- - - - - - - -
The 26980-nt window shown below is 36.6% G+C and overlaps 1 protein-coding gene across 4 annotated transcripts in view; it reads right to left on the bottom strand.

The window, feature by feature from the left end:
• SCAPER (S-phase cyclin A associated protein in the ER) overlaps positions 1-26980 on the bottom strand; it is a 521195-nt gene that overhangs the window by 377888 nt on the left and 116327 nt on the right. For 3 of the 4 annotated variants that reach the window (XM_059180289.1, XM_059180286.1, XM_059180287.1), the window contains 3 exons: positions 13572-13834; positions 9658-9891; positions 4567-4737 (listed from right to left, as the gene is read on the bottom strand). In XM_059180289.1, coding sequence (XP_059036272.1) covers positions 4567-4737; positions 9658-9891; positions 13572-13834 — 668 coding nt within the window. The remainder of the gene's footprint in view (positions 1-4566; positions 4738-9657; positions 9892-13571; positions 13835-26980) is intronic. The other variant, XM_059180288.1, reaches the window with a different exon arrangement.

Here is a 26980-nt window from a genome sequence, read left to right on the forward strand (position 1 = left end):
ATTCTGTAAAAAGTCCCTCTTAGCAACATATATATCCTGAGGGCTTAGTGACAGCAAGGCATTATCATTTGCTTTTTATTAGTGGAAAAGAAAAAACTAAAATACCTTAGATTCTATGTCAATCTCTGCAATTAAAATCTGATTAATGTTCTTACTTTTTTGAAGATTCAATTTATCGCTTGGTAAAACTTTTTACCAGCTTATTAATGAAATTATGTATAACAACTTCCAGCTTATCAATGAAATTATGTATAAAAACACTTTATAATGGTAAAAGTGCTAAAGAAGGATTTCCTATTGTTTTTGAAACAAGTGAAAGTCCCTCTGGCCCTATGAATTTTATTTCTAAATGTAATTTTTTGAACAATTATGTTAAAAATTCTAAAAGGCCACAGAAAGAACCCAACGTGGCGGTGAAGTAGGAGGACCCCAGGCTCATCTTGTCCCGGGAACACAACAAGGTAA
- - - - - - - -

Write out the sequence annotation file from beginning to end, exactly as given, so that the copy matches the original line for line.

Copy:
The 26980-nt window shown below is 36.6% G+C and overlaps 1 protein-coding gene across 4 annotated transcripts in view; it reads right to left on the bottom strand.

The window, feature by feature from the left end:
• SCAPER (S-phase cyclin A associated protein in the ER) overlaps positions 1-26980 on the bottom strand; it is a 521195-nt gene that overhangs the window by 377888 nt on the left and 116327 nt on the right. For 3 of the 4 annotated variants that reach the window (XM_059180289.1, XM_059180286.1, XM_059180287.1), the window contains 3 exons: positions 13572-13834; positions 9658-9891; positions 4567-4737 (listed from right to left, as the gene is read on the bottom strand). In XM_059180289.1, coding sequence (XP_059036272.1) covers positions 4567-4737; positions 9658-9891; positions 13572-13834 — 668 coding nt within the window. The remainder of the gene's footprint in view (positions 1-4566; positions 4738-9657; positions 9892-13571; positions 13835-26980) is intronic. The other variant, XM_059180288.1, reaches the window with a different exon arrangement.

Here is a 26980-nt window from a genome sequence, read left to right on the forward strand (position 1 = left end):
ATTCTGTAAAAAGTCCCTCTTAGCAACATATATATCCTGAGGGCTTAGTGACAGCAAGGCATTATCATTTGCTTTTTATTAGTGGAAAAGAAAAAACTAAAATACCTTAGATTCTATGTCAATCTCTGCAATTAAAATCTGATTAATGTTCTTACTTTTTTGAAGATTCAATTTATCGCTTGGTAAAACTTTTTACCAGCTTATTAATGAAATTATGTATAACAACTTCCAGCTTATCAATGAAATTATGTATAAAAACACTTTATAATGGTAAAAGTGCTAAAGAAGGATTTCCTATTGTTTTTGAAACAAGTGAAAGTCCCTCTGGCCCTATGAATTTTATTTCTAAATGTAATTTTTTGAACAATTATGTTAAAAATTCTAAAAGGCCACAGAAAGAACCCAACGTGGCGGTGAAGTAGGAGGACCCCAGGCTCATCTTGTCCCGGGAACACAACAAGGTAA